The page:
Want to bring changes to your life? Use positive affirmations. Visualise positive outcome. Find a workout buddy! Good suggestions, all of them. But how about calling on the ultimate “workout buddy”—a supreme being and the master of kundalini energy? If you haven’t already guessed, I’m talking about that great yogi known as Lord Ganesha.
An elephant-headed boy with a potbelly, Ganesha is beloved in India but also recognized in many other cultures, where he is commonly associated with prosperity and success. Ganesha, known as the remover of obstacles, is called upon at the beginning of every new venture. For those on the yogic path, stories and symbolism relating to Ganesha are layered with meaning.
Songs, from traditional bhajans to Western-style kirtan, celebrate Ganesha’s expansive qualities. His mantra is "Om gam ganapataye namah". As the guardian at the gate, Ganesha is associated with Muladhara, the first or root chakra, which guards the gate of the body and is symbolized by a square. The square is also Ganesha’s yantra, a geometric form used in meditative practices as a way of tuning into Ganesha’s frequency or energy. A way to embody Ganesha’s great strength and fearlessness is through asana that emphasizes the root chakra and square geometrics, such as Virabhadrasana II (Warrior II).
In the West, Ganesha has become one of the most recognized deities among Hinduism’s rich and colorful pantheon, yet many Western yogis may find it alien to turn to an elephant-headed boy for help. An easier way to befriend Ganesha is to focus on the energy he represents, the macrocosmic field of intelligence and the ability to pierce through doubt and illusion.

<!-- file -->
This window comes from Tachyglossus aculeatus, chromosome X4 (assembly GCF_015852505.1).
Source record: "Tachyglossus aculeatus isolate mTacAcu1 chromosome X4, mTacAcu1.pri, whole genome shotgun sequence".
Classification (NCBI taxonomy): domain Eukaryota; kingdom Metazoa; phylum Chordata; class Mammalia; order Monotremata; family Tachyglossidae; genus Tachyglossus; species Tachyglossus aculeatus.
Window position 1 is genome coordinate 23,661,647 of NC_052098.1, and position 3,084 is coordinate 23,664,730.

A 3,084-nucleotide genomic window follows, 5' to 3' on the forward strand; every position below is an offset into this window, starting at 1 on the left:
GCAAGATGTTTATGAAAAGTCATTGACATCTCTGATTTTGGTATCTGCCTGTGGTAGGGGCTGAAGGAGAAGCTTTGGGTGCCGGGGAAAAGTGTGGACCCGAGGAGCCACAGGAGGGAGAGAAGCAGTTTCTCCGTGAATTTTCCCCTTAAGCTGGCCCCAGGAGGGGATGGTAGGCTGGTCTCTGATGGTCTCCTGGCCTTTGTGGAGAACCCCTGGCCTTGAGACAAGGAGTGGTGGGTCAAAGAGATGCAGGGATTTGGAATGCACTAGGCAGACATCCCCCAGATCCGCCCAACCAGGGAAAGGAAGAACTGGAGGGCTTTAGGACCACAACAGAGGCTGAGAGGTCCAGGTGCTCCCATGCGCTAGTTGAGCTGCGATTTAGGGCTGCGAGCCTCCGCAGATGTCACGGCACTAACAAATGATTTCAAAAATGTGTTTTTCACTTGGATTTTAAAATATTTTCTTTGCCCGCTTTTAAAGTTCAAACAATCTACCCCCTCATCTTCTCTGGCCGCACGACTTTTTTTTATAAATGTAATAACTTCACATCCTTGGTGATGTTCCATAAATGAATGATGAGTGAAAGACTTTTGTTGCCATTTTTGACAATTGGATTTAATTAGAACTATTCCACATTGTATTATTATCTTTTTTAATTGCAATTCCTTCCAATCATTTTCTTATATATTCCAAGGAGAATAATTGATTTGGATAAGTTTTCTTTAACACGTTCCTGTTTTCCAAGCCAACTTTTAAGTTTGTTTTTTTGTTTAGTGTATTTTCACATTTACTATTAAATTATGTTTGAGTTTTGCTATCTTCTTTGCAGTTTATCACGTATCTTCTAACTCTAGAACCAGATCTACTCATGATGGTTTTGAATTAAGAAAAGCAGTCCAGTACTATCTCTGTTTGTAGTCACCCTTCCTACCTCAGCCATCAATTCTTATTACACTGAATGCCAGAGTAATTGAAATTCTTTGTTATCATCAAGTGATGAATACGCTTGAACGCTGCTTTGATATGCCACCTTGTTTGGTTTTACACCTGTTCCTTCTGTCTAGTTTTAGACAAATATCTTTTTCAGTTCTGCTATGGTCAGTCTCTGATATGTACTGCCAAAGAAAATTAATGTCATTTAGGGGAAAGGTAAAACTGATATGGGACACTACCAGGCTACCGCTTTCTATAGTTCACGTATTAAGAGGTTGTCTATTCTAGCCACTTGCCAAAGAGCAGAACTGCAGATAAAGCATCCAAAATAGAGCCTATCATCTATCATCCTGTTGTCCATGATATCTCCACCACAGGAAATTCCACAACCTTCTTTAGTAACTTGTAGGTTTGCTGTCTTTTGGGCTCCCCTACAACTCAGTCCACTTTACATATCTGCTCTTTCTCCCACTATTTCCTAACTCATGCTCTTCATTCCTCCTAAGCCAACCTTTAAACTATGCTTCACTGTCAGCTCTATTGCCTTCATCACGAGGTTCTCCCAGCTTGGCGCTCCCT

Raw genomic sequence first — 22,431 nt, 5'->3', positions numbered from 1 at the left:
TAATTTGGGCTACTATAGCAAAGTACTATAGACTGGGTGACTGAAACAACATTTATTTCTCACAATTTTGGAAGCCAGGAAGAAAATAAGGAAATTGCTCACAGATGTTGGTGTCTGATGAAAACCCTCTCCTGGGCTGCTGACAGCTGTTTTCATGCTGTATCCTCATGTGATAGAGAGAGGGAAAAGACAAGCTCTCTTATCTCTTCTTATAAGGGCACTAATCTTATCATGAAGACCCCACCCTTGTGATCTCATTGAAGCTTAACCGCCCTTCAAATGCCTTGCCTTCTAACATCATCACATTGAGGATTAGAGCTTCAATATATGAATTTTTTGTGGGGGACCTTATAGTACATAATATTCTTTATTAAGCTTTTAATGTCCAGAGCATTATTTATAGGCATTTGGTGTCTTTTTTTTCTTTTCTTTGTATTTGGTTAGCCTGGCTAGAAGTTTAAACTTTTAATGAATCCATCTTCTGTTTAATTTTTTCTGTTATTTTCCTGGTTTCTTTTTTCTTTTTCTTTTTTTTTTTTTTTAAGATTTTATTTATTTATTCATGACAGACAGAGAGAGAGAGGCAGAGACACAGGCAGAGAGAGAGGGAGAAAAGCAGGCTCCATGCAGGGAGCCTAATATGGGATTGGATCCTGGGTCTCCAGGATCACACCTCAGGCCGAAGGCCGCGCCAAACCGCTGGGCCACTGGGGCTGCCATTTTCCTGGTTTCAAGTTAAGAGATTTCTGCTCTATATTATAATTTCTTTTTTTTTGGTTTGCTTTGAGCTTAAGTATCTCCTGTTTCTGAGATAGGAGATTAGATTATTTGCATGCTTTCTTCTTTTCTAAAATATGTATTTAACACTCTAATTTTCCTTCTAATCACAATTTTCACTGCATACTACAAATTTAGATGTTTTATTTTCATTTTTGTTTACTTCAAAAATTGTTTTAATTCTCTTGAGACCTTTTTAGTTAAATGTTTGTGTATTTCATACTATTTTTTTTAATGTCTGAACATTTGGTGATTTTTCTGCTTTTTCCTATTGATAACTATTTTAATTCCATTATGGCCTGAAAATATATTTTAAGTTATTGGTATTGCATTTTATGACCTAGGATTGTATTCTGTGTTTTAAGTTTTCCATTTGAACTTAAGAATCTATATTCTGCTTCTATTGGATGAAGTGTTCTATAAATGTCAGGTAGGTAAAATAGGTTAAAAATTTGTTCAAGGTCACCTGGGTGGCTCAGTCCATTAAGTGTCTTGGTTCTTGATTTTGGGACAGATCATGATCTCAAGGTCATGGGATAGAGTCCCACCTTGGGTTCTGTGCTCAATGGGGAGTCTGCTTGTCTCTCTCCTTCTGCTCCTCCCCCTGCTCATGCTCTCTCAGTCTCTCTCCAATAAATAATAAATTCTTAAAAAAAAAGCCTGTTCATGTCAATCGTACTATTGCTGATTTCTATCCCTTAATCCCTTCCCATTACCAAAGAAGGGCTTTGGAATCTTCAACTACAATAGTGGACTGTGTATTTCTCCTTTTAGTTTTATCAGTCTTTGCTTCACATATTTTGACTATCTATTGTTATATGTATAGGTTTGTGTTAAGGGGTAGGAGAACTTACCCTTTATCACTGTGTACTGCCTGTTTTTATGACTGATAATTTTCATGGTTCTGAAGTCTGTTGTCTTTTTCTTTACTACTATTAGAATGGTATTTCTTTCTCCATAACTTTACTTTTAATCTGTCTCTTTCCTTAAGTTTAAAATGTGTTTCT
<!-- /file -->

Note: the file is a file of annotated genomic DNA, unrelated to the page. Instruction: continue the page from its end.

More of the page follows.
In yoga, Mudras are various gestures often made with the hands in order to focus the mind and direct subtle energy towards a certain place. They are highly symbolic and are said to be very powerful in the Yogic tradition. The Ganesh mudra represents strength and power, and is also thought to be particularly strengthening for both the physical heart, and the heart chakra. The position of the hands clasped in front of the chest with the elbows wide, represents both protection, but can also symbolises that our biggest obstacles are often caused by ourselves. Our own doubts, fears and insecurities are often the only things holding us back, and by knowing this, we may realise that instead of seeking outside of ourselves for the answers to life’s problems, the real work lies in removing our own obstacles. Perhaps if we ask nicely though, Ganesh will lend a hand. ✨💙👁🌀🤸🏻♀️🐘📿🕉🙏🏻🧘🏻♀️✨
Om Shri Ganeshaya Namah ~ Shubh Prabhat 🌀🐘🌀